by Stephen Tall on May 24, 2010
The new coalition government – in the joint personage of Conservative Chancellor George Osborne and Lib Dem Treasury Chief Secretary David Laws – took its first steps today to begin bringing down the huge national deficit, announcing £6.2 billion public spending cuts for 2010-11.
The BBC has a brief summary of the proposals here:
• £1.15bn in “discretionary” areas such as consultancy and travel costs
• £95m through savings in IT spending
• £1.7bn will be saved in delaying or stopping government contracts and projects
• Reductions in property costs will save £170m
• More than £120m expected to be found through a freeze in civil service recruitment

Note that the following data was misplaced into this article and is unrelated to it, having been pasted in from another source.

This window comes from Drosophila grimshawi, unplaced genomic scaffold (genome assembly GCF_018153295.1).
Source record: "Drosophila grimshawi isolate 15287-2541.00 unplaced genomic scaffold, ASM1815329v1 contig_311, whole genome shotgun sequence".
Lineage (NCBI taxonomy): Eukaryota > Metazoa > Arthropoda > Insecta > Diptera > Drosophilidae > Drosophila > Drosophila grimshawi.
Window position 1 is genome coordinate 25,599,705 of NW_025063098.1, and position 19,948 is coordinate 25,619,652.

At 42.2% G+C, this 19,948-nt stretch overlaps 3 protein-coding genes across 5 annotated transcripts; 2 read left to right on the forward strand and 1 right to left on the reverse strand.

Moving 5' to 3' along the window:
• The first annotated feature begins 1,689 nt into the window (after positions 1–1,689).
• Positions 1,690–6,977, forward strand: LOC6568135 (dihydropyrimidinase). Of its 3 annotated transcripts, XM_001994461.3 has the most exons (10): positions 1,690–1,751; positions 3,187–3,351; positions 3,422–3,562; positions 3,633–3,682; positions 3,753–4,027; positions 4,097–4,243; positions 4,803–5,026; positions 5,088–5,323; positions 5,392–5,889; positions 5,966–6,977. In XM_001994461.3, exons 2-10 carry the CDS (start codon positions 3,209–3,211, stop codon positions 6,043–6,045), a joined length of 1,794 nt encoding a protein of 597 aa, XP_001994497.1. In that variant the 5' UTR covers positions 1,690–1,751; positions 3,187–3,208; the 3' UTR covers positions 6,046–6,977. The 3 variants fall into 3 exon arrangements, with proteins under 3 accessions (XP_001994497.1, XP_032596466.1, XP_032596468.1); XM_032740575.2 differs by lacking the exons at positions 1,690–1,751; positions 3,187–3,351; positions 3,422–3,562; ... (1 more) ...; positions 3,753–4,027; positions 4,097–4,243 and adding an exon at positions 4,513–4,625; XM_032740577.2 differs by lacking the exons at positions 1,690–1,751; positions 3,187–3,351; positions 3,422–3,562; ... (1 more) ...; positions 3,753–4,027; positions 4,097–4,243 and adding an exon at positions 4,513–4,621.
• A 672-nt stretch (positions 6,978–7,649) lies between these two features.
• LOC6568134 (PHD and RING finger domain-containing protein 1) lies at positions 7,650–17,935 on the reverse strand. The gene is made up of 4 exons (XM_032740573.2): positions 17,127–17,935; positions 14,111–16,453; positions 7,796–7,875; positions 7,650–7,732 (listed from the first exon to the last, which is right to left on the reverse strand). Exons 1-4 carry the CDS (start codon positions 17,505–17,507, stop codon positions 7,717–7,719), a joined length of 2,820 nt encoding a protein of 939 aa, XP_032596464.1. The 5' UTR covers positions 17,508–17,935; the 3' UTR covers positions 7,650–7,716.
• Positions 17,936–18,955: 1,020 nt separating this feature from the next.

• £600m by cutting the cost of quangos
• £520m will be saved through other low-value spending
Some spending areas have been ring-fenced from cuts – for example: the overall budgets for the health, international aid and defence departments; schools’ funding, the Sure Start programme and spending on education for 16-19-year-olds.
Cannily, the coalition is recognising the importance of taking the public with them, and there are crowd-pleasers thrown into the cuts primarily for symbolic reasons rather than because they save that much cash – most obviously, that government ministers will no longer have dedicated ministerial cars and will be expected to walk, use public transport or pooled cars where possible.
Most controversy so far has centred on the abolition of the Child Trust Fund – though as its abolition was part of the Lib Dem manifesto the party can hardly be accused of hiding this cut. For an interesting counterview, though, check out The Guardian’s Zoe Williams’ plea to save the Child Trust Fund here (hat-tip Andrew Sparrow).